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acute, penetrating, and luminous, cannot discover by its own force. It is remarkable, that at this time his fancied activity was for the moment so vigorous, that he promised his work should be published before Christmas, 1757. Yet nine years elapsed before it saw the light. Churchill's upbraiding satire, I dare say, made Johnson's friends urge him to dispatch.
"He for subscribers baits his hook,
On the 15th of April, 1758, he began a new periodical paper, entitled The Idler, which came out every Saturday in a weekly newspaper, called The Universal Chronicle, or Weekly Gazette. These essays were continued till April 5, 1760. The Idler is evidently the work of the same mind which produced The Rambler, but has less body and more spirit. He describes the miseries of idleness, with the lively sensations of one who has felt them.
In 1759, in the month of January, his mother died at the great age of ninety, an event which deeply affected him; not that "his mind had acquired no firmness by the contemplation of mortality; but that his reverential affection for her was not abated by years, as indeed he retained all his tender feelings even to the latest period of his life. I have been told, that he regretted much his not having gone to visit his mother for several years previous to her death. But he was constantly engaged in literary labors which confined him to London; and though
he had not the comfort of seeing his aged parent, he contributed to her support.
“To Mrs. Johnson, IN LICHFIELD.
HONORED MADAM: "The account which Miss [Porter) gives me of your health pierces my heart. God comfort, and preserve you, and save you, for the sake of Jesus Christ.
“I would have Miss read to you from time to time the Passion of our Savior, and sometimes the sentences in the Communion Service, beginning—Come unto me all ye that travail and are heavy laden, and I will give you rest.
“I have just now read a physical book, which inclines me to think that a strong infusion of the bark would do you good. Do, dear mother, try it.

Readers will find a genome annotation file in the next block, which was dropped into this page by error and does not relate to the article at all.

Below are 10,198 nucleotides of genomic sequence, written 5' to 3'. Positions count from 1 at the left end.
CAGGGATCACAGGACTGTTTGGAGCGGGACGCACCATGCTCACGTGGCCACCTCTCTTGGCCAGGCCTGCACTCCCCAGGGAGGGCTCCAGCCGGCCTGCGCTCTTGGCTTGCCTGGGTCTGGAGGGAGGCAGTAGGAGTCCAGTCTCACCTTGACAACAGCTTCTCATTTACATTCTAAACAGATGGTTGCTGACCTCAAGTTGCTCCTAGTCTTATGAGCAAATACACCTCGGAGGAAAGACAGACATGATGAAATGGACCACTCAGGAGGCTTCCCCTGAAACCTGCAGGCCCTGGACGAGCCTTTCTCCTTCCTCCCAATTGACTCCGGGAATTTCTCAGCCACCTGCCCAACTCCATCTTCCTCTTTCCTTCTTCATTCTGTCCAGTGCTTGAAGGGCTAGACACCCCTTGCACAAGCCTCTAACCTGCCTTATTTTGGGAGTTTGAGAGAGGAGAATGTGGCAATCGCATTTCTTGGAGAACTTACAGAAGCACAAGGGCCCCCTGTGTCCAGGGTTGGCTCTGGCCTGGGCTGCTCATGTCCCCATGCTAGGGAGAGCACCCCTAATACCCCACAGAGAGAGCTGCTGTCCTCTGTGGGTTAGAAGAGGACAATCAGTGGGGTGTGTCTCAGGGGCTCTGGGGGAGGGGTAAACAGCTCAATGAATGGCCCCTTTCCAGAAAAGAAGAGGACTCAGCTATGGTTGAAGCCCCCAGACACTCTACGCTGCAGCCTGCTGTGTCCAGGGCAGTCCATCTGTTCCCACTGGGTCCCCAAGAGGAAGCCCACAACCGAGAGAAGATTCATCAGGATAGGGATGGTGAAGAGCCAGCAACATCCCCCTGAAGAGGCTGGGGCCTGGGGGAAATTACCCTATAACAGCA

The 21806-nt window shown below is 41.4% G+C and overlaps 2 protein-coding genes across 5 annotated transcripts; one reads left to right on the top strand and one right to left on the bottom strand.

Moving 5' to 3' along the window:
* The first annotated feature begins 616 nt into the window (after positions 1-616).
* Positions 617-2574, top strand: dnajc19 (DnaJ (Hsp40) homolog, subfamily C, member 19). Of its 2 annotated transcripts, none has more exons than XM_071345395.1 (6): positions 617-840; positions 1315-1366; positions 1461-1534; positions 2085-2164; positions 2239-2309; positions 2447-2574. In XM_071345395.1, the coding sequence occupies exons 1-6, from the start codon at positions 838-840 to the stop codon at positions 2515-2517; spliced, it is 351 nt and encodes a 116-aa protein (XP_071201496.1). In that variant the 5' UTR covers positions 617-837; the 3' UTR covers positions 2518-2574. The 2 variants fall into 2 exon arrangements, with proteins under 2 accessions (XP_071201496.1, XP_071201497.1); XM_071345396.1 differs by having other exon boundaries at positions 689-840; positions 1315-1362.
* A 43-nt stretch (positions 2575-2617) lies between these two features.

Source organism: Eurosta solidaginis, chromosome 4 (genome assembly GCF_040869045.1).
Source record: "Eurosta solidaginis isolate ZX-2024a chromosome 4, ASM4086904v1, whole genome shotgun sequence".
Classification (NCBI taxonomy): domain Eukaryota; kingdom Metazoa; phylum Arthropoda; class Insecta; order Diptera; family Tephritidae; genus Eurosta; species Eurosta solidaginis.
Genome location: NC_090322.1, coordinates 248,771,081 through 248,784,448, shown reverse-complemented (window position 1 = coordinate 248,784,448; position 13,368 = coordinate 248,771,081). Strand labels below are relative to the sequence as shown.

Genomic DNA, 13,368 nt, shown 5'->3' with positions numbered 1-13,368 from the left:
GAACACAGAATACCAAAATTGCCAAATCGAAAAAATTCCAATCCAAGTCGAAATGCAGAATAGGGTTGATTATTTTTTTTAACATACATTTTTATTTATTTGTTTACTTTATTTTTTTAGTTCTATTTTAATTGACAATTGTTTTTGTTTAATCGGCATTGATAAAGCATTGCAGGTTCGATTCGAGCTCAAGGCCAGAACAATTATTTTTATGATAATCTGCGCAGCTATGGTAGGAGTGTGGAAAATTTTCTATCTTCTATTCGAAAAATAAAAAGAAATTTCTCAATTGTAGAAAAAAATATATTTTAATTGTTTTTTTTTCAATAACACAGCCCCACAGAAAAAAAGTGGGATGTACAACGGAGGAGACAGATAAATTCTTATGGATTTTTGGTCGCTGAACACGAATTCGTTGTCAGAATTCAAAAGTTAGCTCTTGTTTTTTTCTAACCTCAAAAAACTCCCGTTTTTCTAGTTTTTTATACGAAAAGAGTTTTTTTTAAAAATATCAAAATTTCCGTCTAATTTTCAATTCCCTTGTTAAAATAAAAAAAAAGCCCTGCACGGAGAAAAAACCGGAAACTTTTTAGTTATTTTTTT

“Pray, send me your blessing, and forgive all that I have done amiss to you. And whatever you would have done, and what debts you would have paid first, or any thing else that you would direct, let Miss put it down; I shall endeavor to obey you.
“I have got twelve guineas to send you, but unhappily am at a loss how to send it to-night. If I cannot send it to-night, it will come by the next post.
“Pray, do not omit any thing mentioned in this letter. God bless you for ever and ever.
“Your dutiful son,
“SAM. JOHNSON.” "Jan. 13, 1758."
"To Miss PORTER, IN LICHFIELD. “You will conceive my sorrow for the loss of my mother, of the best mother. If she were to live
again, surely I should behave better to her. But she is happy, and what is past is nothing to her; and for me, since I cannot repair my faults to her, I hope repentance will efface them. I return you and all those that have been good to her my sincerest thanks, and pray God to repay you all with infinite advantage. Write to me, and comfort me, dear child. I shall be glad likewise, if Kitty will write to me. I shall send a bill of twenty pounds in a few days, which I thought to have brought to my mother; but God suffered it not. I have not power or composure to say much more. God bless you, and bless us all.
"I am, dear Miss, “Your affectionate humble Servant,
“SAM. Johnson." “Jan, 23, 1759."